I never want people to feel embarrassed to call us. They should feel comfortable confiding in us – we’re here to help.  Plus, as long as there are 2 year olds, we will get calls.

In addition, because of my knowledge and love of plants everyone here calls me “The Plant Lady”. Whenever there are calls about people who have eaten a plant or had a plant exposure, I’m happy to handle the call. I enjoy it. My motto is: Just don’t eat it…ever!!

Jessica’s hobbies include gardening, reading books and spending time with her son.

Art Kubic, CSPI – Pharmacist

“I started working at the IPC in 2006. Prior to starting I did a toxicology rotation with Tony Burda during pharmacy school. I had no idea what the poison center did until I took that toxicology elective course.  After I found out what happens at the IPC, it was like love at first sight. The best part of the job is talking to the public and hearing the sigh of relief in their voice. I truly enjoy interacting with people. That’s why the most memorable calls are the ones when people actually call back to say thank you after you’ve helped them. “Thank you for being there” – are the greatest words to hear. But every once in a while I’ll get a call about an exotic substance, those are great calls too.  Recently we got a call about a man who was trying to open an antique safe, however while trying to crack it, he hit something and black gas came out. As a result the man had severe eye irritation. We did some detective work and learned that some safes used gases to stop robbers from cracking them. It was pretty cool to learn. In the end the patient sustained no serious eye damage, and was fine. “

When Art is not taking calls in the poison center he travels – as much as possible – which is all the time! He also enjoys music (he used to play the jazz trumpet) and embracing his passion for history (ultimate history buff).

Abrar Baig, CSPI- Pharmacist

“I started almost eight years ago.  It’s amazing how quickly the time has flown by. When I was in pharmacy school, I was unsure as to what I wanted to do after I graduated.  Working in a retail pharmacy setting, as many pharmacists do, didn’t really appeal to me. I was introduced to the possibility of working at the Illinois Poison Center during one of my rotations in Pharmacy School. There are a lot of things that are great about this job. It’s nice to use our clinical knowledge and provide expertise on poisoning and drug related subjects that health care professionals and the general public rely upon when they call us.  It is a great feeling knowing that we are making a positive impact with those who use and need our services..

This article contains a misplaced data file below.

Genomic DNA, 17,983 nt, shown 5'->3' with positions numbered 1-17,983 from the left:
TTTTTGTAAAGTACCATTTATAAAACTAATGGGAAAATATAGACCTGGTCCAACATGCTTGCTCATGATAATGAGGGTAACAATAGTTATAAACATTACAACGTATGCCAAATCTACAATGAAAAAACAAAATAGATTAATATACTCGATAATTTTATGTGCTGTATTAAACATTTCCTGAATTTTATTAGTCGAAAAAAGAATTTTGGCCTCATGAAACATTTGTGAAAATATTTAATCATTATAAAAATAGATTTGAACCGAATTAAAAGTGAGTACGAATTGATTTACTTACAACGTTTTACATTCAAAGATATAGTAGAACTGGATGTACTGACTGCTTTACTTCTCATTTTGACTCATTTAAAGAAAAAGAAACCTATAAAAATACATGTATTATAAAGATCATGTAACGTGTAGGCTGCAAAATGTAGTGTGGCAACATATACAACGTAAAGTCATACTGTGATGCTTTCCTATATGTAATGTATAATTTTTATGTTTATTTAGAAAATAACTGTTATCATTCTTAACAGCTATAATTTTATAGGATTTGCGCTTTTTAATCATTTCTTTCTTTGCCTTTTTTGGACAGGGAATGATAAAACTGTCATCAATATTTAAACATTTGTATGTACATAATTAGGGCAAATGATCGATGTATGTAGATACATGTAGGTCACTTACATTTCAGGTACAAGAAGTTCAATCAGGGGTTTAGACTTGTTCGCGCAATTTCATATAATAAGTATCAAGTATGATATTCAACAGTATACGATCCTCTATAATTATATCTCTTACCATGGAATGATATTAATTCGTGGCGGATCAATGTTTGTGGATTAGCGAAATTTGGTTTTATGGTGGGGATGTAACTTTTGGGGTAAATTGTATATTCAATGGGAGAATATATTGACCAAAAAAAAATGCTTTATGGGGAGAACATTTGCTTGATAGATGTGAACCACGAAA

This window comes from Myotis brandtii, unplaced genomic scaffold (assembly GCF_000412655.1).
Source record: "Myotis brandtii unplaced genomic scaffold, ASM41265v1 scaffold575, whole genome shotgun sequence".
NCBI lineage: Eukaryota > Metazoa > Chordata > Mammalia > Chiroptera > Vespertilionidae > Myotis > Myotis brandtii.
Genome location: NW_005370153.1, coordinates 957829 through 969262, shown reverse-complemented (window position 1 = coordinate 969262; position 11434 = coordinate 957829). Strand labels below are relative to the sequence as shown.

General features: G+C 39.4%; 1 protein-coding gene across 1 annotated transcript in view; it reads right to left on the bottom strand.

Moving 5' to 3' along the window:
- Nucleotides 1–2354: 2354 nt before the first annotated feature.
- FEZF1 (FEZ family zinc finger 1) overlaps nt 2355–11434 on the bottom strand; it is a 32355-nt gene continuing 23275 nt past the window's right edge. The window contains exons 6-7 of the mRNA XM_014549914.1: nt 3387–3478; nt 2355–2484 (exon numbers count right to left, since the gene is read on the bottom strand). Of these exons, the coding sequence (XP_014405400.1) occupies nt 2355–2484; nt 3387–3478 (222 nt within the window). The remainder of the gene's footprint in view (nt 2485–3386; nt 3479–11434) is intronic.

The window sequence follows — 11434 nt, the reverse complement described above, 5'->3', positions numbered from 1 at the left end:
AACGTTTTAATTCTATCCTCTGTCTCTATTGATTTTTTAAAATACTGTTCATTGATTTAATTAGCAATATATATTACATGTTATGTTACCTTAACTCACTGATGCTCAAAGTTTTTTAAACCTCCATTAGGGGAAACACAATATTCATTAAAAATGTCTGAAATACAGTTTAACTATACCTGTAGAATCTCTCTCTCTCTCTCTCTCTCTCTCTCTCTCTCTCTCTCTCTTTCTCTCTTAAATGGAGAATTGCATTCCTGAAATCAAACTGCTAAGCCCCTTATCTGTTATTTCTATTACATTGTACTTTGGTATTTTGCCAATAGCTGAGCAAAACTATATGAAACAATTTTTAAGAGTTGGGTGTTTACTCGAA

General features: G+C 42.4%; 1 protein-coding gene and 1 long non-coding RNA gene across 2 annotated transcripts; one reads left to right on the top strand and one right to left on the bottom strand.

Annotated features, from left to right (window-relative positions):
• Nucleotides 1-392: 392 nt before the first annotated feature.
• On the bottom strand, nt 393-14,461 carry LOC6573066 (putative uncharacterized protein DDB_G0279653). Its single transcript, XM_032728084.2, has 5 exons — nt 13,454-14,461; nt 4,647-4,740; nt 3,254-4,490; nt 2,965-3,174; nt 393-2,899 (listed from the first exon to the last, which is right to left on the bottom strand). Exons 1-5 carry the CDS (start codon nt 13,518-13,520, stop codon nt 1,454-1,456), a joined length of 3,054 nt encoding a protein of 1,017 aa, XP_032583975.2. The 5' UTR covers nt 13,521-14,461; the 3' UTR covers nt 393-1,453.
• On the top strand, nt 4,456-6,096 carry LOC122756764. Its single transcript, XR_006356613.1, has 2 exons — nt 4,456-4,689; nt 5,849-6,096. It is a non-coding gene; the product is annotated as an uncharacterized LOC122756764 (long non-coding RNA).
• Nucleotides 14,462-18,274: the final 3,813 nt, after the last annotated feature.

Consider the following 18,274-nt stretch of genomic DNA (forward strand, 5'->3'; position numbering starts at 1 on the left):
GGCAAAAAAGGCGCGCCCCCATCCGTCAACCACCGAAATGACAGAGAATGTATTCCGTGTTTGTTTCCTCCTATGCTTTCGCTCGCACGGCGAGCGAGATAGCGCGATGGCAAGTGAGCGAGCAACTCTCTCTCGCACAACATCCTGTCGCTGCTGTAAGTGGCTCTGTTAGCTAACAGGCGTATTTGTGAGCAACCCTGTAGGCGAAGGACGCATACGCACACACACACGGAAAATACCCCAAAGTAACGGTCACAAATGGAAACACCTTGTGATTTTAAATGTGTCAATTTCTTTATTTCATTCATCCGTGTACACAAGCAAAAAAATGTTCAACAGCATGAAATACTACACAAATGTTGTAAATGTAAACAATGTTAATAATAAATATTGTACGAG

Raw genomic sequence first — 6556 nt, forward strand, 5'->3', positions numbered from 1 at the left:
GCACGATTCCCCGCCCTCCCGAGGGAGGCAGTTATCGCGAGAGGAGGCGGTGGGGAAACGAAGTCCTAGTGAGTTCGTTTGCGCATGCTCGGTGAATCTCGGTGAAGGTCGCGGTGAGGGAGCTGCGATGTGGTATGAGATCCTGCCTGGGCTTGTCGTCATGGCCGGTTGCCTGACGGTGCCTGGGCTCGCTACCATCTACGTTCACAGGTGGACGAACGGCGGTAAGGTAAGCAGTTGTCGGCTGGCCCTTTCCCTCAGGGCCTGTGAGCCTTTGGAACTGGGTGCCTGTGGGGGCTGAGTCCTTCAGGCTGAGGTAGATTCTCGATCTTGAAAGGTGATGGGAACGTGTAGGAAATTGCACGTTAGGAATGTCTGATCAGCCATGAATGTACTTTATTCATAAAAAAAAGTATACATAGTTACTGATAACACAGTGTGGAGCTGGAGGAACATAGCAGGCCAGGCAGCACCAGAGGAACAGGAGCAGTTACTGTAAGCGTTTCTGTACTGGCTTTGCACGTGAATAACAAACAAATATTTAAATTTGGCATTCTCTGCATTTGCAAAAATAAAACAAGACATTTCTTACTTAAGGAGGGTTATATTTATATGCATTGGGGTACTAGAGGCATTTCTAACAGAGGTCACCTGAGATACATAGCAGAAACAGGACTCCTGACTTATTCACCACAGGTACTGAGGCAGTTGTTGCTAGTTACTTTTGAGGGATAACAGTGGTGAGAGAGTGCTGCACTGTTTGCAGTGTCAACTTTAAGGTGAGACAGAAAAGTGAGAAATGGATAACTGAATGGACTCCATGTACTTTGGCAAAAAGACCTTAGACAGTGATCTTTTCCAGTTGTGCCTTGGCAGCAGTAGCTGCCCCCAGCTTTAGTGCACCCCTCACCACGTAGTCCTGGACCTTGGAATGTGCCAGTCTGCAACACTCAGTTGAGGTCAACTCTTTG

Years ago, I got a call about someone who accidentally swallowed an earring that was left in a drinking glass, or something similar.  It wasn’t a big deal, as the earring should pass safely and come out in their stool, but it’s  amazing what people  accidentally swallow! My favorite calls are probably the ones where the person did not take enough to have a toxic reaction.  The bottom line is we want people to be ok. I’ll take boring and benign call any day.”

Abrar likes to play basketball, reading and spending time with family.

Stay tuned next Tuesday as we introduce more of our awesome staff.  In case you missed the bunch last week, click here to check them out! And if you ever experience a poison emergency or just have questions, don’t hesitate to call our experts anytime at 1-800-222-1222. And if you have talked with one of these experts, tell us about your experience on our comments section below or here.

To learn more about the types of calls these experts receive in a typical day, read “A Day in the Life of a Poison Center”. Don’t forget to celebrate Illinois Poison Prevention Month throughout the entire month of March. Click here to learn how you can get involved!

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Related posts:

  1. Meet the Illinois Poison Center Experts!
  2. New Illinois Law Expands Allergy Treatment Options in Schools
  3. Welcome to the Illinois Poison Center Blog
  4. A Day In the Life of a Poison Center